Earl Watson is stuck in a battle with the Yukon Workers’ Compensation Health and Safety Board.
The former welder was working on a gold claim outside Dawson City last summer when a pump broke and blasted chemical-ridden water in his face.
The blast left him partially blind in his right eye, but the compensation board doesn’t believe the injury happened at work.
There’s no work-site injury report from Watson’s first medical stop at the Dawson City Nursing Clinic.
Watson wants an end to mine operators who allow people to work alone with heavy machinery. A partner could have saved his life, had the accident been worse. And Watson would now have a witness to testify he is telling the truth.
And then, a phone call came.
A man responding to a News story on Watson published on January 29 said he saw the accident.
He was sitting in his truck with a woman “he shouldn’t have been with.”
After confirming details from Watson’s account and then some, the man said he won’t come forward because of the woman.
“Tell him I’m sorry,” he said.
That was the only communication from the secret witness for a month.
Then, last week, a five-page letter arrived at the News.
“I’ll explain,” says the anonymous letter.
“(The woman) works with the government and can’t be involved as it is illegal for her to be used or quoted in anyway,” it says.
“For that reason, I can’t use our names.
“I hope this helps with the problem that Watson has.”
On Tuesday, Watson got his first glimpse of the letter.
“This guy has got to come forward,” said Watson, flipping through the white, thin pages.
“What could she be in the government? A politician?” he said.
“She must have something to do with it if she can’t say something.”
After reading the letter in full, Watson can’t find anything wrong with the witness’s account.
“That’s what happened. There’s no doubt about that,” he said.
The witness says he was driving with the woman south of Dawson City, looking for a hill to take pictures from on May 25.
“We drove past a guy working on the edge of a tailings,” says the letter.
Watson was pumping out water from the gold claim that was seeping in from an adjacent tailings pond.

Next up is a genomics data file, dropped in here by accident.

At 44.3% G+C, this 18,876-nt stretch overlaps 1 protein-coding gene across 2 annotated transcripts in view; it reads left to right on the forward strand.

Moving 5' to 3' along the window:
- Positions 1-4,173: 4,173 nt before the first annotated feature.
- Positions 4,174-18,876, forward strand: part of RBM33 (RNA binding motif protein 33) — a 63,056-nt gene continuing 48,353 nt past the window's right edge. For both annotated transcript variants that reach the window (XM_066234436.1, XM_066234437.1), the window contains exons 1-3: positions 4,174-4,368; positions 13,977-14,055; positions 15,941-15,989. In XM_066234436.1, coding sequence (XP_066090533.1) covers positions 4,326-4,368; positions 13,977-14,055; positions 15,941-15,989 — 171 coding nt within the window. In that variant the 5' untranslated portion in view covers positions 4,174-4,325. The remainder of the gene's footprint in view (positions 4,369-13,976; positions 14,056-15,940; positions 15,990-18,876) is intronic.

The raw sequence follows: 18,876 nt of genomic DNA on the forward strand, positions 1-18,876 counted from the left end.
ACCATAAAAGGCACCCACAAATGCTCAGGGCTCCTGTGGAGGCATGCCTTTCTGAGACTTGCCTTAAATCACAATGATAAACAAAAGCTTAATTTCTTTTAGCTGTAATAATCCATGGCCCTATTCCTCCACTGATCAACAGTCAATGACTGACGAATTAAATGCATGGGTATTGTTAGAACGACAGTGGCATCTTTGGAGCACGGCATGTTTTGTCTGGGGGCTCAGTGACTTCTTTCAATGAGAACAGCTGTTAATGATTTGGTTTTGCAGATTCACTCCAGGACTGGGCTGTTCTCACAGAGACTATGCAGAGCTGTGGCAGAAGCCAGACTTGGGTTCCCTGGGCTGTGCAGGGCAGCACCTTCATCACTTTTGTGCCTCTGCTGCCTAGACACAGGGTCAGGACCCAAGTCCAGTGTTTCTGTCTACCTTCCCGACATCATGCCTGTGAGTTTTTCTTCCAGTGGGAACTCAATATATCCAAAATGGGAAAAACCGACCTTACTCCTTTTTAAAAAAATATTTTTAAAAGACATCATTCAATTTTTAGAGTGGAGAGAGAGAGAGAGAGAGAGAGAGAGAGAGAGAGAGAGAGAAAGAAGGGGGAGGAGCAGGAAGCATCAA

“He had a 245 hoe, a large loader and was pumping water up the hill to the next trail that we were travelling on,” the letter continues.
On the way back past the property,
the witness says he could hear that the pump wasn’t on.
Watson, in his account of events, says that the pump clogged and he began furiously repairing it before it began to heat up. The pump was filled with heavily-pressured water pushing from inside the hose.
“I stopped to watch to see what was going on, I noticed a man working on the pump, I was there for approximately 10 minutes when there was spray of water coming out of the top of the pump,” says the letter.
“It knocked down the guy that was working on the pump and his hard hat when flying,” it says.
Watson never found his hard hat.
“The man got out of the muddy water that was spraying about 50 to 60 feet and he came up to his pick up and grabbed a bottle of water and poured it into his eyes and face,” says the letter.
Watson’s account matches everything to a tee.
“It seemed everything was OK so we drove on,” the witness writes. “This was about 5:30 p.m.”
“If I knew that the mud was hot and had burnt him, I would have stuck around to see if he was OK.”
“I know now that he was injured for that. I’m really sorry.”
Watson remembers feeling alright just after the accident. It was later that night that the pain started. He could barely drive to Dawson’s nursing clinic and had to be on pain killers over the next several days while he was transported to Whitehorse and then to Vancouver for eye surgery.
Doctors’ reports from the surgeries and evaluations say that Watson suffered from a corneal abrasion that has partially blinded his right eye. But the first doctor in Dawson never wrote a work site injury report.
“If this guy would come forward, it would definitely turn it around,” said Watson.
The board, which doesn’t comment on individual cases, still hasn’t granted Watson any compensation for his injury.
He worked as a welder and a mechanic for 20 years, but he can’t do work like that anymore. Since the injury, he’s worked on a few road projects here and there, but it’s far from the life he had before.
“I wonder why he didn’t come down,” said Watson, who remembers seeing a few cars drive by the old gold claim.
“He was definitely in the right place,” he said.
The man that Watson was working for, Gary Crawford, has since left town. He can’t be reached by phone and no one knows his whereabouts, said Watson.
Now, the only person who can help Watson won’t tell the board he was a witness.
“Please give this account to the people that are involved with this injustice,” says the witness. “And apologize to Mr. Watson. Thanks.”
But Watson, who lives in Whitehorse, could use a little more than an apology.
“Why wouldn’t he come forward?” he said.
“I don’t understand why he can’t come forward.”
Contact James Munson at